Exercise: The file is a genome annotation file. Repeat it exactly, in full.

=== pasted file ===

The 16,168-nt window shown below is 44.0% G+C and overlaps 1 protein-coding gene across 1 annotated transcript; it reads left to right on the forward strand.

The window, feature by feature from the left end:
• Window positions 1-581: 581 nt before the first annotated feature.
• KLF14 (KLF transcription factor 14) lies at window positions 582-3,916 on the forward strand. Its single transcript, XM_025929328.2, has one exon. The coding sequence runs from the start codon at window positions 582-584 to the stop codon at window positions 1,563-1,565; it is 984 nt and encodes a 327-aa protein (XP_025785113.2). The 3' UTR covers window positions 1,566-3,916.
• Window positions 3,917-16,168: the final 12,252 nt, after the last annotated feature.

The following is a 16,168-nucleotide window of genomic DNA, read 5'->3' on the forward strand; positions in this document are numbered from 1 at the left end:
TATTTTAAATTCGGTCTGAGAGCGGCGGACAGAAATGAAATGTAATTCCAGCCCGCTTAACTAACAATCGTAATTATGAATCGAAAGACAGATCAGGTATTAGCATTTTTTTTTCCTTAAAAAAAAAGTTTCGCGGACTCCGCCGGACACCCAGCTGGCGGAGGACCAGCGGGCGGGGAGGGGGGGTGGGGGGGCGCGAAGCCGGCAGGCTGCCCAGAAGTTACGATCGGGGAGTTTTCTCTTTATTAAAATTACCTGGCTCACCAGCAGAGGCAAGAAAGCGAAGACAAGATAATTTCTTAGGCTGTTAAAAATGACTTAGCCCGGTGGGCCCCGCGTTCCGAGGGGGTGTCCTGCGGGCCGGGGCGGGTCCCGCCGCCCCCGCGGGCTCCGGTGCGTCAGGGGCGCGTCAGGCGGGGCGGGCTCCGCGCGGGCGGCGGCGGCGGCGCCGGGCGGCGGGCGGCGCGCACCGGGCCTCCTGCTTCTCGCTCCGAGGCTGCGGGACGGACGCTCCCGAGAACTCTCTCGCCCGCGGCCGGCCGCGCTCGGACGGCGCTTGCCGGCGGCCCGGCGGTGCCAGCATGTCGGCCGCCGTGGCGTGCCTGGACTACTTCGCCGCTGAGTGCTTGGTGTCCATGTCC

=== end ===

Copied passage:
The 16,168-nt window shown below is 44.0% G+C and overlaps 1 protein-coding gene across 1 annotated transcript; it reads left to right on the forward strand.

The window, feature by feature from the left end:
• Window positions 1-581: 581 nt before the first annotated feature.
• KLF14 (KLF transcription factor 14) lies at window positions 582-3,916 on the forward strand. Its single transcript, XM_025929328.2, has one exon. The coding sequence runs from the start codon at window positions 582-584 to the stop codon at window positions 1,563-1,565; it is 984 nt and encodes a 327-aa protein (XP_025785113.2). The 3' UTR covers window positions 1,566-3,916.
• Window positions 3,917-16,168: the final 12,252 nt, after the last annotated feature.

The following is a 16,168-nucleotide window of genomic DNA, read 5'->3' on the forward strand; positions in this document are numbered from 1 at the left end:
TATTTTAAATTCGGTCTGAGAGCGGCGGACAGAAATGAAATGTAATTCCAGCCCGCTTAACTAACAATCGTAATTATGAATCGAAAGACAGATCAGGTATTAGCATTTTTTTTTCCTTAAAAAAAAAGTTTCGCGGACTCCGCCGGACACCCAGCTGGCGGAGGACCAGCGGGCGGGGAGGGGGGGTGGGGGGGCGCGAAGCCGGCAGGCTGCCCAGAAGTTACGATCGGGGAGTTTTCTCTTTATTAAAATTACCTGGCTCACCAGCAGAGGCAAGAAAGCGAAGACAAGATAATTTCTTAGGCTGTTAAAAATGACTTAGCCCGGTGGGCCCCGCGTTCCGAGGGGGTGTCCTGCGGGCCGGGGCGGGTCCCGCCGCCCCCGCGGGCTCCGGTGCGTCAGGGGCGCGTCAGGCGGGGCGGGCTCCGCGCGGGCGGCGGCGGCGGCGCCGGGCGGCGGGCGGCGCGCACCGGGCCTCCTGCTTCTCGCTCCGAGGCTGCGGGACGGACGCTCCCGAGAACTCTCTCGCCCGCGGCCGGCCGCGCTCGGACGGCGCTTGCCGGCGGCCCGGCGGTGCCAGCATGTCGGCCGCCGTGGCGTGCCTGGACTACTTCGCCGCTGAGTGCTTGGTGTCCATGTCC